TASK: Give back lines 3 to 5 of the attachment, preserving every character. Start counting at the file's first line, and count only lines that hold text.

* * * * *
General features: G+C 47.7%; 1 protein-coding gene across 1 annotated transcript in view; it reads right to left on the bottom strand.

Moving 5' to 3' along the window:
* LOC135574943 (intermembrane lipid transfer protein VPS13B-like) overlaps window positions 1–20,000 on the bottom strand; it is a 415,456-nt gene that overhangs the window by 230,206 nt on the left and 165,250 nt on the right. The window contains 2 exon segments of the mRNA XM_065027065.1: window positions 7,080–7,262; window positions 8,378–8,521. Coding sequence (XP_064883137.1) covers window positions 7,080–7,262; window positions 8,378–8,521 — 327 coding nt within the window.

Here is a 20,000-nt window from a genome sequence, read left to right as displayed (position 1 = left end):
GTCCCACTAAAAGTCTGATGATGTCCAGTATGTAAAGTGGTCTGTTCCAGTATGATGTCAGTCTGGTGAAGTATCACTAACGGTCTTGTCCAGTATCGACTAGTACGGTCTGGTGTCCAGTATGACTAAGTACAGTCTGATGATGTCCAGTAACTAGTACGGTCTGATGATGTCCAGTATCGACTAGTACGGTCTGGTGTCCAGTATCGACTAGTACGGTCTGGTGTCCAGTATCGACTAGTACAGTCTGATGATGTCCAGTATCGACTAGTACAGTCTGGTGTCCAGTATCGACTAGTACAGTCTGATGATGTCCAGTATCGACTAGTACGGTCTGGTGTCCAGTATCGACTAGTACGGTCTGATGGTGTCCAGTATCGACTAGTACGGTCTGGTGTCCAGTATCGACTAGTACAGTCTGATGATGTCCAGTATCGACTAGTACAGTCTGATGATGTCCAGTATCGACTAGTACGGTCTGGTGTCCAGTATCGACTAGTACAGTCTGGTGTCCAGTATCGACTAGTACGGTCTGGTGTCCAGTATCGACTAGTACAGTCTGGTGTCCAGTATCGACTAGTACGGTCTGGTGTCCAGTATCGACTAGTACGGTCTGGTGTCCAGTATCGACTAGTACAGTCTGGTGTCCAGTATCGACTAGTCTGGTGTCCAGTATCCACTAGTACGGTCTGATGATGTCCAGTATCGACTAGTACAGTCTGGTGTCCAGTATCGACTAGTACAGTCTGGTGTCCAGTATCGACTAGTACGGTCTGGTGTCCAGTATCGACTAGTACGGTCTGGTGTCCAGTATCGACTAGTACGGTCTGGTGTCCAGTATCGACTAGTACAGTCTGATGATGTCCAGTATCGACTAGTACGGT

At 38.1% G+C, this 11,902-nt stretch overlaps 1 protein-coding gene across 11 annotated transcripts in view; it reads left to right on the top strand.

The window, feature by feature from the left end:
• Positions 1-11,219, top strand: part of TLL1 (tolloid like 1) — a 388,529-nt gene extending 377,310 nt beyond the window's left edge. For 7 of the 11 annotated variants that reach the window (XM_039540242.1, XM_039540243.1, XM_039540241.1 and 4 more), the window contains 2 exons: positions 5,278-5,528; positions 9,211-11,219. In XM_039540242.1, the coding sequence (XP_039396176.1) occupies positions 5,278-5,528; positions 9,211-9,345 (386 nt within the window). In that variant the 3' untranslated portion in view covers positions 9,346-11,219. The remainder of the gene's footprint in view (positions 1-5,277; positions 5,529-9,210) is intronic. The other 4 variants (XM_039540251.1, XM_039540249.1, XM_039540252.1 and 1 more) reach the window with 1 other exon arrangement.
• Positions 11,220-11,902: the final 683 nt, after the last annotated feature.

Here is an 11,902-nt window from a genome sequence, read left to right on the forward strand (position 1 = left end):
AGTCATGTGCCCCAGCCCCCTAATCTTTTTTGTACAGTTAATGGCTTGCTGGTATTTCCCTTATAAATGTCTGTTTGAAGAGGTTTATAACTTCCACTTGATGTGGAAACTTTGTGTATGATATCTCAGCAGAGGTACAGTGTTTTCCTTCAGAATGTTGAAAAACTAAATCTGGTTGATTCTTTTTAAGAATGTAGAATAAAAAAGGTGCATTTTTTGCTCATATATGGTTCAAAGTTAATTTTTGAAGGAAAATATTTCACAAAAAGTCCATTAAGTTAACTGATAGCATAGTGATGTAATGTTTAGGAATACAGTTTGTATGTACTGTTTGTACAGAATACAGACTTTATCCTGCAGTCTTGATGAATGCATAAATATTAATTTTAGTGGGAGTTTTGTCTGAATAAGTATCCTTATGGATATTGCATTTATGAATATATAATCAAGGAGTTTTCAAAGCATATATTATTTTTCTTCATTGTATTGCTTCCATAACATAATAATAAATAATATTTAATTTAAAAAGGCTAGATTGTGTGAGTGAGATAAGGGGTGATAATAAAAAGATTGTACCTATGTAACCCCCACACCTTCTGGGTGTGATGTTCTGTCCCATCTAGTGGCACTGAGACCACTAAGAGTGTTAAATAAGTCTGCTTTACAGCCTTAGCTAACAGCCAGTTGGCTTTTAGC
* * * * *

* LOC135574943 (intermembrane lipid transfer protein VPS13B-like) overlaps window positions 1–20,000 on the bottom strand; it is a 415,456-nt gene that overhangs the window by 230,206 nt on the left and 165,250 nt on the right. The window contains 2 exon segments of the mRNA XM_065027065.1: window positions 7,080–7,262; window positions 8,378–8,521. Coding sequence (XP_064883137.1) covers window positions 7,080–7,262; window positions 8,378–8,521 — 327 coding nt within the window.

Here is a 20,000-nt window from a genome sequence, read left to right as displayed (position 1 = left end):
GTCCCACTAAAAGTCTGATGATGTCCAGTATGTAAAGTGGTCTGTTCCAGTATGATGTCAGTCTGGTGAAGTATCACTAACGGTCTTGTCCAGTATCGACTAGTACGGTCTGGTGTCCAGTATGACTAAGTACAGTCTGATGATGTCCAGTAACTAGTACGGTCTGATGATGTCCAGTATCGACTAGTACGGTCTGGTGTCCAGTATCGACTAGTACGGTCTGGTGTCCAGTATCGACTAGTACAGTCTGATGATGTCCAGTATCGACTAGTACAGTCTGGTGTCCAGTATCGACTAGTACAGTCTGATGATGTCCAGTATCGACTAGTACGGTCTGGTGTCCAGTATCGACTAGTACGGTCTGATGGTGTCCAGTATCGACTAGTACGGTCTGGTGTCCAGTATCGACTAGTACAGTCTGATGATGTCCAGTATCGACTAGTACAGTCTGATGATGTCCAGTATCGACTAGTACGGTCTGGTGTCCAGTATCGACTAGTACAGTCTGGTGTCCAGTATCGACTAGTACGGTCTGGTGTCCAGTATCGACTAGTACAGTCTGGTGTCCAGTATCGACTAGTACGGTCTGGTGTCCAGTATCGACTAGTACGGTCTGGTGTCCAGTATCGACTAGTACAGTCTGGTGTCCAGTATCGACTAGTCTGGTGTCCAGTATCCACTAGTACGGTCTGATGATGTCCAGTATCGACTAGTACAGTCTGGTGTCCAGTATCGACTAGTACAGTCTGGTGTCCAGTATCGACTAGTACGGTCTGGTGTCCAGTATCGACTAGTACGGTCTGGTGTCCAGTATCGACTAGTACGGTCTGGTGTCCAGTATCGACTAGTACAGTCTGATGATGTCCAGTATCGACTAGTACGGT